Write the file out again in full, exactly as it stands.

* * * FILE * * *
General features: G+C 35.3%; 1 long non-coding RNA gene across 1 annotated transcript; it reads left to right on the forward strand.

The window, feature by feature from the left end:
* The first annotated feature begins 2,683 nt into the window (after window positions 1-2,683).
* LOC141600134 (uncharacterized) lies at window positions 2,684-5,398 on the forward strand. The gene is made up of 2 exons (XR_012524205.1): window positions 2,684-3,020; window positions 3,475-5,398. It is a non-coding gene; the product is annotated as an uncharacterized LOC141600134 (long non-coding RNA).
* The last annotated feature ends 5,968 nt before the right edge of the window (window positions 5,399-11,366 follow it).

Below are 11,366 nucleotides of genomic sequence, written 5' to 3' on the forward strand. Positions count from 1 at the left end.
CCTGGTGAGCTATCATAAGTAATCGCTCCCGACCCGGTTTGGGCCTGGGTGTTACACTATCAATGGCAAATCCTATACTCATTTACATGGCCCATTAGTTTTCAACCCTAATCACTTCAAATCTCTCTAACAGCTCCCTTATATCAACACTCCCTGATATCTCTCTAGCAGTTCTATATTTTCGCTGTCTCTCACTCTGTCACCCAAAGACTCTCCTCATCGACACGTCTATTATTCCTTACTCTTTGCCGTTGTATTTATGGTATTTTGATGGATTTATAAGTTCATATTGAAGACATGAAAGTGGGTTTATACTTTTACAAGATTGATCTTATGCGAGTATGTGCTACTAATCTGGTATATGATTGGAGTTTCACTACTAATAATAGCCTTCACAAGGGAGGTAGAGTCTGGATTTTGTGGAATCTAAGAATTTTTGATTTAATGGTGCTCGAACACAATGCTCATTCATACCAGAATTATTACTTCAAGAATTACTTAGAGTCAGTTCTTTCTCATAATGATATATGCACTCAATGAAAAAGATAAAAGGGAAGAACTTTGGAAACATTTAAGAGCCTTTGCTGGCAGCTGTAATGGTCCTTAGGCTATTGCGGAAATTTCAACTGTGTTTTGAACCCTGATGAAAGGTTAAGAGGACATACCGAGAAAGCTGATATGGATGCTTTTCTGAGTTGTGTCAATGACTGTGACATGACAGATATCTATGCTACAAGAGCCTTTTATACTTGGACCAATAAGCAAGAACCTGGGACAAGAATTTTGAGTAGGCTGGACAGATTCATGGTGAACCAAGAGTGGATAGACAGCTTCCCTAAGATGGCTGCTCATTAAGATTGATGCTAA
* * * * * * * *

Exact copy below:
General features: G+C 35.3%; 1 long non-coding RNA gene across 1 annotated transcript; it reads left to right on the forward strand.

The window, feature by feature from the left end:
* The first annotated feature begins 2,683 nt into the window (after window positions 1-2,683).
* LOC141600134 (uncharacterized) lies at window positions 2,684-5,398 on the forward strand. The gene is made up of 2 exons (XR_012524205.1): window positions 2,684-3,020; window positions 3,475-5,398. It is a non-coding gene; the product is annotated as an uncharacterized LOC141600134 (long non-coding RNA).
* The last annotated feature ends 5,968 nt before the right edge of the window (window positions 5,399-11,366 follow it).

Below are 11,366 nucleotides of genomic sequence, written 5' to 3' on the forward strand. Positions count from 1 at the left end.
CCTGGTGAGCTATCATAAGTAATCGCTCCCGACCCGGTTTGGGCCTGGGTGTTACACTATCAATGGCAAATCCTATACTCATTTACATGGCCCATTAGTTTTCAACCCTAATCACTTCAAATCTCTCTAACAGCTCCCTTATATCAACACTCCCTGATATCTCTCTAGCAGTTCTATATTTTCGCTGTCTCTCACTCTGTCACCCAAAGACTCTCCTCATCGACACGTCTATTATTCCTTACTCTTTGCCGTTGTATTTATGGTATTTTGATGGATTTATAAGTTCATATTGAAGACATGAAAGTGGGTTTATACTTTTACAAGATTGATCTTATGCGAGTATGTGCTACTAATCTGGTATATGATTGGAGTTTCACTACTAATAATAGCCTTCACAAGGGAGGTAGAGTCTGGATTTTGTGGAATCTAAGAATTTTTGATTTAATGGTGCTCGAACACAATGCTCATTCATACCAGAATTATTACTTCAAGAATTACTTAGAGTCAGTTCTTTCTCATAATGATATATGCACTCAATGAAAAAGATAAAAGGGAAGAACTTTGGAAACATTTAAGAGCCTTTGCTGGCAGCTGTAATGGTCCTTAGGCTATTGCGGAAATTTCAACTGTGTTTTGAACCCTGATGAAAGGTTAAGAGGACATACCGAGAAAGCTGATATGGATGCTTTTCTGAGTTGTGTCAATGACTGTGACATGACAGATATCTATGCTACAAGAGCCTTTTATACTTGGACCAATAAGCAAGAACCTGGGACAAGAATTTTGAGTAGGCTGGACAGATTCATGGTGAACCAAGAGTGGATAGACAGCTTCCCTAAGATGGCTGCTCATTAAGATTGATGCTAA